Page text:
Likewise, extensive LED characterization builds a more thorough understanding of key design aspects, such as radiation pattern, thermal performance and lifetime. For example, lifetime tests of more than 15,000 UVC LEDs in the past three years have produced ample data sets that can be used by product designers to ensure the greatest effect when designing water disinfection reactors. LED characterization can then be combined with biological characterization to predict performance of water disinfection systems in different applications over time. 

In practice, mathematical simulations using abundant LED lifetime data can be used to predict what fluence might be achieved after hundreds of hours of operation; calculated fluence can be used to project, based on biological characterization, disinfection performance in a particularreactor design. Overall, understanding the distribution of disinfection rates after several hundred hours of testing provides confidence in safe water quality long after usage requirements have expired, which becomes essential in ensuring protection against new or emerging pathogens of interest. 

How Characterization Can Help in the Fight Against COVID-19

Most recently, the widespread outbreak of SARS-CoV-2, or COVID-19, has proven that while the race to find a vaccine and a cure for the virus continues at a rapid pace, we can use technologies like UVC LEDs to help fight the virus now. Cities across the world are now faced with new challenges related to water, air and surface disinfection and are searching for reliable and sustainable alternatives that LEDs can offer. The technology has already been implemented into systems that disinfect N95 masks and even indoor drones that disinfect spaces to ensure a safe level of cleanliness is regularly maintained.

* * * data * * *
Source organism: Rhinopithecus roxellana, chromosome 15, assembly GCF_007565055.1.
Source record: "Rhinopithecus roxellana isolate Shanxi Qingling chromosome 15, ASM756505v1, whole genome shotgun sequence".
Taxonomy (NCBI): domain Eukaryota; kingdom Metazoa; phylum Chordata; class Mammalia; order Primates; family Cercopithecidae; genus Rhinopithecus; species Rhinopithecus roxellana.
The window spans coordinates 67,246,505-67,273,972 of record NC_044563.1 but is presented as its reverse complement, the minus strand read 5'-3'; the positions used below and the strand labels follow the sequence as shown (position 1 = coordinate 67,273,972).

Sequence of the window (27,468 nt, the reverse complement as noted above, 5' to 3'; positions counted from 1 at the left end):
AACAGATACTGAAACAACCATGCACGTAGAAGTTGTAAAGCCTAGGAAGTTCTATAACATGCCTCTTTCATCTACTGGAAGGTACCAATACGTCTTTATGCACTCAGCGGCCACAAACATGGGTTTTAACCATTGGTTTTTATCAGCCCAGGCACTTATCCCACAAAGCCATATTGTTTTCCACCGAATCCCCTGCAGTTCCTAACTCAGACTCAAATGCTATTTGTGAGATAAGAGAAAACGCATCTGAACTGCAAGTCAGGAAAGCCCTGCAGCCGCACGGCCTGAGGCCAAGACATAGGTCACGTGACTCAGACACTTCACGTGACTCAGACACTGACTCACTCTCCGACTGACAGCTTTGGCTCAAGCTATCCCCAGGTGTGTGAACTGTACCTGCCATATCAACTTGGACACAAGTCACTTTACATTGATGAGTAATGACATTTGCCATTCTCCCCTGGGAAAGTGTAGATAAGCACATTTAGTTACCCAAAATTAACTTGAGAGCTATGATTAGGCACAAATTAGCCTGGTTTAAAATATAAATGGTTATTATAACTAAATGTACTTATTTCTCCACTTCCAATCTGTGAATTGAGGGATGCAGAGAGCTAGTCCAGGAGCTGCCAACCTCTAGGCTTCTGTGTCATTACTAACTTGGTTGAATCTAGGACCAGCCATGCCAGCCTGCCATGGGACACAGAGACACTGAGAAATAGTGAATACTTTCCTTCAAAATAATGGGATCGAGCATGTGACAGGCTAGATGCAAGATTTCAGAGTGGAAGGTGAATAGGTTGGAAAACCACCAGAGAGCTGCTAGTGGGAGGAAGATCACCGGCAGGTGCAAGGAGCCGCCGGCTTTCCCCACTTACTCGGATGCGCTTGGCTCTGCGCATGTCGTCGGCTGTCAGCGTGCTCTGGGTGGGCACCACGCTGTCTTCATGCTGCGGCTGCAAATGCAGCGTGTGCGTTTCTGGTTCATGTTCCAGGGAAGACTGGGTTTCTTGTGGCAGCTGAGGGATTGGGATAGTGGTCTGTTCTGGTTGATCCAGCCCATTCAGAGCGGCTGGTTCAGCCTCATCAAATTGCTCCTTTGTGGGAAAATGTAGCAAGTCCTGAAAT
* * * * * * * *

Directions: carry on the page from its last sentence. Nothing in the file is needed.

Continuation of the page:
We are fortunate to live in this modern era of technology with access to chemical and optical processes that can fight against COVID-19. UVC LEDs are able to inactivate the virus and can be used within products where mercury lamps or xenon flash lamps are impractical for disinfection. Both water and surface disinfection products that utilize UVC LED technology take advantage of several features that include a point light source that can be cycled an unlimited number of times without degrading lifetime, a smaller footprint and heat radiation away from the target of disinfection. Microbiological research of UVC LEDs has created the opportunity to explore additional ways in which the technology can be applied to aiding in the reopening of businesses and communities. 

While businesses find new ways for UV light to disinfect high-touch surfaces and highly populated areas, water supplies must also be carefully monitored. The pandemic has exacerbated the need for clean water in many populations that do not normally have access to safe drinking water, such as those affected by lead contamination. Additionally, the return to work has created challenges for populations that normally do not consider water quality an issue. With people spending long periods of time away from offices and public buildings, many plumbing systems have been sitting stagnant for months on end. When water is left undisturbed, there is a higher chance of harboring pathogens like legionella and Pseudomonas, creating unsafe conditions for consumption and normal use in simple things like handwashing.